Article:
Debut Australian Author M.L. Stedman Reads From The Light Between Oceans
A handful of eager readers gathered at the Barnes & Noble on 86 Street and Lexington Avenue last night to hear M.L. Stedman read from and discuss her debut novel The Light Between Oceans. Published by Scribner, an imprint of Simon & Schuster, for US audiences last week, Stedman and her book have been making publicity rounds across the country since. A Scribner tweet tipped me off that she would be making a New York appearance yesterday as part of the B&N Recommends program at their Upper East Side location. Having picked up the book last week, promptly devouring the bittersweet story and classic artfulness of Stedman’s prose, I couldn’t pass up the opportunity to see her in person.
As fans, book lovers, publishing professionals, and lucky B&N shoppers who just happened to be in the right place at the right time clutched their beautiful hardcover copies, Stedman took the stage. Her introduction and discussion of The Light Between Oceans were conversational. She refused a podium, afraid she might feel like she “was running for president or something,” and was reluctant to use the provided microphone. Her demeanor was charming and relatable, but as she opened the book to the first page and began to read, a change came over her.
It is a unique experience to hear a work read in the author’s own voice – especially when they are as talented and animated a reader as M.L. Stedman. Her voice is caressing and her tone, inflection, her manner changed as she switched between her characters’ voices and the narration.
Her book tells the story of Tom Sherbourne, a lighthouse keeper on the far-flung island of Janus Rock off the coast of Western Australia. He lives with his wife Isabel in the 1920’s. Between World War I and multiple miscarriages, both have experienced acute tragedy. When a boat washes up on shore carrying a dead man and a living baby, Tom and Isabel make a decision that will have devastating and unforeseen consequences.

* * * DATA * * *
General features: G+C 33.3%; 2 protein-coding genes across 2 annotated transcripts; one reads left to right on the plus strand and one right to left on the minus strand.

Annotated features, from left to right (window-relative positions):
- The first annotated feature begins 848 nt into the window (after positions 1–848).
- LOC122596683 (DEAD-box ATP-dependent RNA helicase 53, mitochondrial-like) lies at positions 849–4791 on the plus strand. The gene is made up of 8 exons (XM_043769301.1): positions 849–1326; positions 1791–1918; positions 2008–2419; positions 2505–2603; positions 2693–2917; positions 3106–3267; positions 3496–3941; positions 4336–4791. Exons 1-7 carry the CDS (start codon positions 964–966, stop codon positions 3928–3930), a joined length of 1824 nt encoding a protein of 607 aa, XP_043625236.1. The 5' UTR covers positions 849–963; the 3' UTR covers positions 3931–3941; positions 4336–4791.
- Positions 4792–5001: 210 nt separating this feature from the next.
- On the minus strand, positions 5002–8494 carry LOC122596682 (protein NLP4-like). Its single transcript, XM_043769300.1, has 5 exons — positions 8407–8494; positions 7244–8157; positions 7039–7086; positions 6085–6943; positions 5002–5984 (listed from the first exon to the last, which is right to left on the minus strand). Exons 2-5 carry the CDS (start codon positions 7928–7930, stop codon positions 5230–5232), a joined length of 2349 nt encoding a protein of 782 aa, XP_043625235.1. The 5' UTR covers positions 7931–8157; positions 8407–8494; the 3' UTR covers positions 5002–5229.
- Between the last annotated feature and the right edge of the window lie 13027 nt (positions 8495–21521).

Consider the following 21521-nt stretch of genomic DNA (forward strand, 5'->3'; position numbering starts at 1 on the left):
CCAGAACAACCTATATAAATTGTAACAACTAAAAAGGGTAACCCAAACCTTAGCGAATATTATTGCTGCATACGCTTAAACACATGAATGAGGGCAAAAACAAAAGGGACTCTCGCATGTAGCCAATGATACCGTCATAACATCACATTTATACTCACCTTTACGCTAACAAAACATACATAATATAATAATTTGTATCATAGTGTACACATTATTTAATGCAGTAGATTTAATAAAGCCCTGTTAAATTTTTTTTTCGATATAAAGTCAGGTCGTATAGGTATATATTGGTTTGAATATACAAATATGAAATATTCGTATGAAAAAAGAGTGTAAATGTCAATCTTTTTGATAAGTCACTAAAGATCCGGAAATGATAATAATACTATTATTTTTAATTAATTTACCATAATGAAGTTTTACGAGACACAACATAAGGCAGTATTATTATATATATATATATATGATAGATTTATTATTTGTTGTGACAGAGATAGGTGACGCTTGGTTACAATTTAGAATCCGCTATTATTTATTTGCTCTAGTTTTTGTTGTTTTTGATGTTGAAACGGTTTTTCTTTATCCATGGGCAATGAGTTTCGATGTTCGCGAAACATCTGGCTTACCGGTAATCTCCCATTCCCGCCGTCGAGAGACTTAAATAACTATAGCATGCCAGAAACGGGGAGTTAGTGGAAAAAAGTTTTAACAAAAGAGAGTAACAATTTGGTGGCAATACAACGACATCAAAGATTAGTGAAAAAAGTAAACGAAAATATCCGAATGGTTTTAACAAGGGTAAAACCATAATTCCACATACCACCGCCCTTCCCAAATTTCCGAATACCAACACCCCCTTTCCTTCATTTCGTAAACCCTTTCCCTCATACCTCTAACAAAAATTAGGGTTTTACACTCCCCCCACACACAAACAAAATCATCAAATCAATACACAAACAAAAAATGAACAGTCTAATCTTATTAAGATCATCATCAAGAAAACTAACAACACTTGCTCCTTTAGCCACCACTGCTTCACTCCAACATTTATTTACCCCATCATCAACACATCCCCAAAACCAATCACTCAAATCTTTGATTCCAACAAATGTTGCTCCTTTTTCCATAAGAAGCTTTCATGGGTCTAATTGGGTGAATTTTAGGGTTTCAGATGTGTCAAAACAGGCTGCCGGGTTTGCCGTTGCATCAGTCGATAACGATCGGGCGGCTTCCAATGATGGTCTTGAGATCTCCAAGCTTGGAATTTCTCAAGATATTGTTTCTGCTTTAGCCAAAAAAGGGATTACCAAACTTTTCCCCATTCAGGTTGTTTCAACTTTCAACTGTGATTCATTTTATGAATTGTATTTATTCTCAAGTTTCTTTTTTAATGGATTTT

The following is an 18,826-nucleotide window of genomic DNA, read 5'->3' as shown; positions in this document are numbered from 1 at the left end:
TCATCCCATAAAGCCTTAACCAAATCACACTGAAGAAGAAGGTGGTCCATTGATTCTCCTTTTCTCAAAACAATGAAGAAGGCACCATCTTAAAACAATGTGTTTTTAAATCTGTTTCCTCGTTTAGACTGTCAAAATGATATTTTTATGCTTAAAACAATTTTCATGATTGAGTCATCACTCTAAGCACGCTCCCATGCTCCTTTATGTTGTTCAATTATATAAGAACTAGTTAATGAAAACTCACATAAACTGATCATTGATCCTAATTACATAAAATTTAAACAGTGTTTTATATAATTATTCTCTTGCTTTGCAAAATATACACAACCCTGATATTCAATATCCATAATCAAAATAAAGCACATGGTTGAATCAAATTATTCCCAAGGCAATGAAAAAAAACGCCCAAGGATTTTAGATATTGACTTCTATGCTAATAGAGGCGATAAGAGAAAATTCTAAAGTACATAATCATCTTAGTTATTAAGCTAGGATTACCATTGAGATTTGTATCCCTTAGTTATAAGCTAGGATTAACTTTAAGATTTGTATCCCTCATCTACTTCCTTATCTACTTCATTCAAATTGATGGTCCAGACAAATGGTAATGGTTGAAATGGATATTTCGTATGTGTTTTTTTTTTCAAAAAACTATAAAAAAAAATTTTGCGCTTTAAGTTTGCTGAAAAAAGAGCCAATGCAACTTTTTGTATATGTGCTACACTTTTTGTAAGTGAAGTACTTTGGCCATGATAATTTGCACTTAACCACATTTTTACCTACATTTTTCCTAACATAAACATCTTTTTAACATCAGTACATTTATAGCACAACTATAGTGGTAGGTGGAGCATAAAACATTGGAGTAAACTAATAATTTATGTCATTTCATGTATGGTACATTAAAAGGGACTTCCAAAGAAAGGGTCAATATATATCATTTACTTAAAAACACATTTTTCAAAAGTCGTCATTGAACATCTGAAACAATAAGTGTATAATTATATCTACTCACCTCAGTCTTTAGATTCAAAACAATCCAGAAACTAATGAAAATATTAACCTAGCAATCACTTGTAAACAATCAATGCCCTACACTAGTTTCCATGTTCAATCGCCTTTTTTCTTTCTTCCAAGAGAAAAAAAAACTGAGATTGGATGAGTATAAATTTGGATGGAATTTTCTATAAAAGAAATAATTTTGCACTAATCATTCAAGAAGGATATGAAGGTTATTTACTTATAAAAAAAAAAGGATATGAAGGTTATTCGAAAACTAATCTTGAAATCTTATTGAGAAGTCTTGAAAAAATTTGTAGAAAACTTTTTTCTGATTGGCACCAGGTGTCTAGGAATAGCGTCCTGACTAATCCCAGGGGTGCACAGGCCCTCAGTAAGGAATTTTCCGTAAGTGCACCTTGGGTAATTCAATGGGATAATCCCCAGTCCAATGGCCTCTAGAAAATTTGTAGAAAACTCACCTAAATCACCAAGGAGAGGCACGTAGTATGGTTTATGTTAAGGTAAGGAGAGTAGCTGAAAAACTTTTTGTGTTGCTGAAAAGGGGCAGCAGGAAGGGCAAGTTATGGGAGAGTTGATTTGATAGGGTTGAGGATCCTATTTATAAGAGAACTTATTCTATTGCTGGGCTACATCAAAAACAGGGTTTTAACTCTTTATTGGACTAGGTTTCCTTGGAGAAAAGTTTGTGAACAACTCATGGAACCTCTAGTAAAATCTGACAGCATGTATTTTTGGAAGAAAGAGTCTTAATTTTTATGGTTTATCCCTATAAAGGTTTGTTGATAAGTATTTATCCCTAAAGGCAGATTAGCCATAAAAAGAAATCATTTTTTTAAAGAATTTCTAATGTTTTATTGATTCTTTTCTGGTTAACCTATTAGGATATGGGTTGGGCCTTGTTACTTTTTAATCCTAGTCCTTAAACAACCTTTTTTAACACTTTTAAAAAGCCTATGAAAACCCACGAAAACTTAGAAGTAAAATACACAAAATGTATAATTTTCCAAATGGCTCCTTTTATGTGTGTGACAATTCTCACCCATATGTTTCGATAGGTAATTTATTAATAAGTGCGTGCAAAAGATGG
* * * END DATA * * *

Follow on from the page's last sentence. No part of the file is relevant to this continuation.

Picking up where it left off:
In Stedman’s words, the book is about “how we be good, how we love, how we do our duty.” In the book she explores “whether it’s ever wrong to follow the rules. […] [Sometimes people think] you’re either right or you’re wrong, it’s good or it’s bad, and I think life is slightly more complicated than that.”
The book not only asks the reader to question the characters they have grown to love and empathize with, but to question themselves and what their own morals would dictate if forced to make Tom and Isabel’s tough decisions.
Having predominantly written short stories in the past, Stedman was surprised to discover during the writing process that the story had developed into a novel. She compares her writing inspiration to Thing from The Addams Family: it unexpectedly creeps up on her.
“I just sat down on my sofa one afternoon in March 2008, I closed my eyes, and I saw a lighthouse.” Gradually the location, Tom, and the washed up boat made their way into the picture and Stedman wrote what she saw.
Stedman is a mysterious character. She has no official website, she requested that no photographs be taken of her during the event, and the Simon & Schuster profile reveals only that she was born and raised in Western Australia and she currently resides in London. The first rounds of The Light Between Oceans’ edits were conducted in London writing groups. Since researching material for her book, Stedman says she’s become obsessed with lighthouses.
Follow us on twitter@thefastertimes
- 1 Amanda Bynes’s Behavior Revealed to Be Elaborate PSA
- 2 Obama Horrified by the Grammar in Our Emails
- 3 Monster Fart Prompting Management to Rethink “Open Office”
- 4 NSA Demanded Access To Un-Filtered Instagram Photos
- 5 Dwayne ‘The Rock’ Johnson Ambushed By Alan ‘The Paper’ Rubinstein
- 6 ‘Licensed to Kim Jong Il’ Records 27th Straight Year Atop N. Korean Charts
- 7 ‘A/S/L’ Most Asked Question At Kaplan Online University Reunion
- 8 Vice Magazine Now Only Hiring Writers Who Fail Drug Test
- 9 Stanley Cup Final One Blowout Away From “Boston Massacre” Headline Outrage